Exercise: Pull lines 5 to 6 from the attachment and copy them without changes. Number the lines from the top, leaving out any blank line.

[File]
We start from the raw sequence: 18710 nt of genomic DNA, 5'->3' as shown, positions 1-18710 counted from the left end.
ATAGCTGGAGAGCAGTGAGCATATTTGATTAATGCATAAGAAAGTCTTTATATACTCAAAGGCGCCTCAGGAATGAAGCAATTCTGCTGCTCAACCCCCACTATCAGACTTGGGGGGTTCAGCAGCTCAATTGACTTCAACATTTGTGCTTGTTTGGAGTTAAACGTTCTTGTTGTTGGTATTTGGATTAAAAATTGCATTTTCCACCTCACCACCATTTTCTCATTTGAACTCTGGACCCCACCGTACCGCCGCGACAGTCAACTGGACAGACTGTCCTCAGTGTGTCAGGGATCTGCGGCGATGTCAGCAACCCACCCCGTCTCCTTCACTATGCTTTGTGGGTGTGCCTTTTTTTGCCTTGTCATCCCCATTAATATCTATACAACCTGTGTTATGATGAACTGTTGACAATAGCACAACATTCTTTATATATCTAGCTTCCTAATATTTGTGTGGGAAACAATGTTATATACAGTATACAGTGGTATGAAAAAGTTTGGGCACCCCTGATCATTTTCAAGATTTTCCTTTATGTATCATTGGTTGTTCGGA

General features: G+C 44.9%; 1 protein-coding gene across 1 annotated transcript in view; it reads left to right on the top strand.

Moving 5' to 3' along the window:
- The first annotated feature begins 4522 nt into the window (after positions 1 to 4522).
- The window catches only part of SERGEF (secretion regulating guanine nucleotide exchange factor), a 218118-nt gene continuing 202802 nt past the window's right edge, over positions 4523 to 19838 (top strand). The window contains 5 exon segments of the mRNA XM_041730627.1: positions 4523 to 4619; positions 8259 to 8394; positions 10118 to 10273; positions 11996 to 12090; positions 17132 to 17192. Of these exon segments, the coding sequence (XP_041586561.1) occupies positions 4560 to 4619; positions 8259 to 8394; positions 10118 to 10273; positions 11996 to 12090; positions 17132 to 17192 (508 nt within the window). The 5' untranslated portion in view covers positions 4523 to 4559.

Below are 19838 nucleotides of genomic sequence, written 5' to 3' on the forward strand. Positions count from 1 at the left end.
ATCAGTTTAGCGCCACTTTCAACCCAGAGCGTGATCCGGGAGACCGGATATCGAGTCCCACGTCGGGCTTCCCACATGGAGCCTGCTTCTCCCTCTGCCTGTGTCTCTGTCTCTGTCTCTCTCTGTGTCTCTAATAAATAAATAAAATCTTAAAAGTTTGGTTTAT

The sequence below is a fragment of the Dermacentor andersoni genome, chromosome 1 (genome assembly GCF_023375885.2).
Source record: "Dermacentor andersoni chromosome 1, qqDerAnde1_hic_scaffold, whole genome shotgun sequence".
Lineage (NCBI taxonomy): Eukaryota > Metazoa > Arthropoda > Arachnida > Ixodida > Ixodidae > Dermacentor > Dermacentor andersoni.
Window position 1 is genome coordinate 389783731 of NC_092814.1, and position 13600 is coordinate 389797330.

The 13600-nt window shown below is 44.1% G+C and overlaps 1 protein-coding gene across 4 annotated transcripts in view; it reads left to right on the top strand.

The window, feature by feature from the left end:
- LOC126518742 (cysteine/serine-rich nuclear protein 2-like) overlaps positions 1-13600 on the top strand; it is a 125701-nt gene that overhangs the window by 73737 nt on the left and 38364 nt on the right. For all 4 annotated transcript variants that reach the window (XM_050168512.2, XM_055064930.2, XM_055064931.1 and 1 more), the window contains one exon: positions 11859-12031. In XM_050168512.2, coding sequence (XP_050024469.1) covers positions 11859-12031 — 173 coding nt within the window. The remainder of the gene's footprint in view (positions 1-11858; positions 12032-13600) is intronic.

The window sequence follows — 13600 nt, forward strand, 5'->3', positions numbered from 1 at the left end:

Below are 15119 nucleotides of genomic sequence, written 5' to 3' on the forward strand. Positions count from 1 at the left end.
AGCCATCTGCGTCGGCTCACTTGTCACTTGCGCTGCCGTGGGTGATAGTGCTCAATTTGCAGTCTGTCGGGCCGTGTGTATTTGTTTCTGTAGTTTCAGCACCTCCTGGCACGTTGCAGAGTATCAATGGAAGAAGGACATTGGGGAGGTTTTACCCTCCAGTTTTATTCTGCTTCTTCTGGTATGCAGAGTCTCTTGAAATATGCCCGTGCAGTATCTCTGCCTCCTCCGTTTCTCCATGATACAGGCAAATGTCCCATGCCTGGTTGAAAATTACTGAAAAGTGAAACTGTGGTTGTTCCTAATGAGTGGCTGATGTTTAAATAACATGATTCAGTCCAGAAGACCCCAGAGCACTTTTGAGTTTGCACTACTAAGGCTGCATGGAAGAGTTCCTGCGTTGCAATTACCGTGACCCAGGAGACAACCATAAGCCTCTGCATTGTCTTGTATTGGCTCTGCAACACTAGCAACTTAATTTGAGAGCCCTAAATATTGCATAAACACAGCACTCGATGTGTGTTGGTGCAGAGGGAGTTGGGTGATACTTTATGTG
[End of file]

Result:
- The first annotated feature begins 4522 nt into the window (after positions 1 to 4522).
- The window catches only part of SERGEF (secretion regulating guanine nucleotide exchange factor), a 218118-nt gene continuing 202802 nt past the window's right edge, over positions 4523 to 19838 (top strand). The window contains 5 exon segments of the mRNA XM_041730627.1: positions 4523 to 4619; positions 8259 to 8394; positions 10118 to 10273; positions 11996 to 12090; positions 17132 to 17192. Of these exon segments, the coding sequence (XP_041586561.1) occupies positions 4560 to 4619; positions 8259 to 8394; positions 10118 to 10273; positions 11996 to 12090; positions 17132 to 17192 (508 nt within the window). The 5' untranslated portion in view covers positions 4523 to 4559.